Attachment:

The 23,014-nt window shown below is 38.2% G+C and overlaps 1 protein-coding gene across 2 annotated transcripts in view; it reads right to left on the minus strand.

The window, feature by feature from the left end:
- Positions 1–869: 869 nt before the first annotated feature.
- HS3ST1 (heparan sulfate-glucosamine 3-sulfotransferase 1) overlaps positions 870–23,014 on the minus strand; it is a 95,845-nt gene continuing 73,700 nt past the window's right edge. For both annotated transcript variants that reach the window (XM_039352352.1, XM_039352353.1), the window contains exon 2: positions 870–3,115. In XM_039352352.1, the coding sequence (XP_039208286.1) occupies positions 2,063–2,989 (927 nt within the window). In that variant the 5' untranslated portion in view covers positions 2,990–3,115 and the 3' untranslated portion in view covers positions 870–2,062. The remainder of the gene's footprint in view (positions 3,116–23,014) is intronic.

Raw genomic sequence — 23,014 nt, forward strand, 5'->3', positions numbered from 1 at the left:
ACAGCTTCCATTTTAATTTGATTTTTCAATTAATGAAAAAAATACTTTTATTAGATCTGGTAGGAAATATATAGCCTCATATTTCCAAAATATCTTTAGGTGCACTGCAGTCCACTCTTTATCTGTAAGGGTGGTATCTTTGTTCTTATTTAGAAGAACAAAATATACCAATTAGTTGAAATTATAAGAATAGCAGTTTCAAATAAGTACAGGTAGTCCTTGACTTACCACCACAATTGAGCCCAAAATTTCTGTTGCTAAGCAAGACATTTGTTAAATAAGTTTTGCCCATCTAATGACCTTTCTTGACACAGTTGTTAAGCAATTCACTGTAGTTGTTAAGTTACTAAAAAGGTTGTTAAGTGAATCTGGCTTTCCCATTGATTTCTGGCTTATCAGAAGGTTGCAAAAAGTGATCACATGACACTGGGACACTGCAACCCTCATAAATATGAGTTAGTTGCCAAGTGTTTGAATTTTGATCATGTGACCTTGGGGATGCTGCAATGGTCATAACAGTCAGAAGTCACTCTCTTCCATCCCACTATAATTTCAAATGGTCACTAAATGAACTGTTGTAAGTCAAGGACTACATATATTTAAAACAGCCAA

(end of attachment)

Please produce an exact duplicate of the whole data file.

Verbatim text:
The 23,014-nt window shown below is 38.2% G+C and overlaps 1 protein-coding gene across 2 annotated transcripts in view; it reads right to left on the minus strand.

The window, feature by feature from the left end:
- Positions 1–869: 869 nt before the first annotated feature.
- HS3ST1 (heparan sulfate-glucosamine 3-sulfotransferase 1) overlaps positions 870–23,014 on the minus strand; it is a 95,845-nt gene continuing 73,700 nt past the window's right edge. For both annotated transcript variants that reach the window (XM_039352352.1, XM_039352353.1), the window contains exon 2: positions 870–3,115. In XM_039352352.1, the coding sequence (XP_039208286.1) occupies positions 2,063–2,989 (927 nt within the window). In that variant the 5' untranslated portion in view covers positions 2,990–3,115 and the 3' untranslated portion in view covers positions 870–2,062. The remainder of the gene's footprint in view (positions 3,116–23,014) is intronic.

Raw genomic sequence — 23,014 nt, forward strand, 5'->3', positions numbered from 1 at the left:
ACAGCTTCCATTTTAATTTGATTTTTCAATTAATGAAAAAAATACTTTTATTAGATCTGGTAGGAAATATATAGCCTCATATTTCCAAAATATCTTTAGGTGCACTGCAGTCCACTCTTTATCTGTAAGGGTGGTATCTTTGTTCTTATTTAGAAGAACAAAATATACCAATTAGTTGAAATTATAAGAATAGCAGTTTCAAATAAGTACAGGTAGTCCTTGACTTACCACCACAATTGAGCCCAAAATTTCTGTTGCTAAGCAAGACATTTGTTAAATAAGTTTTGCCCATCTAATGACCTTTCTTGACACAGTTGTTAAGCAATTCACTGTAGTTGTTAAGTTACTAAAAAGGTTGTTAAGTGAATCTGGCTTTCCCATTGATTTCTGGCTTATCAGAAGGTTGCAAAAAGTGATCACATGACACTGGGACACTGCAACCCTCATAAATATGAGTTAGTTGCCAAGTGTTTGAATTTTGATCATGTGACCTTGGGGATGCTGCAATGGTCATAACAGTCAGAAGTCACTCTCTTCCATCCCACTATAATTTCAAATGGTCACTAAATGAACTGTTGTAAGTCAAGGACTACATATATTTAAAACAGCCAA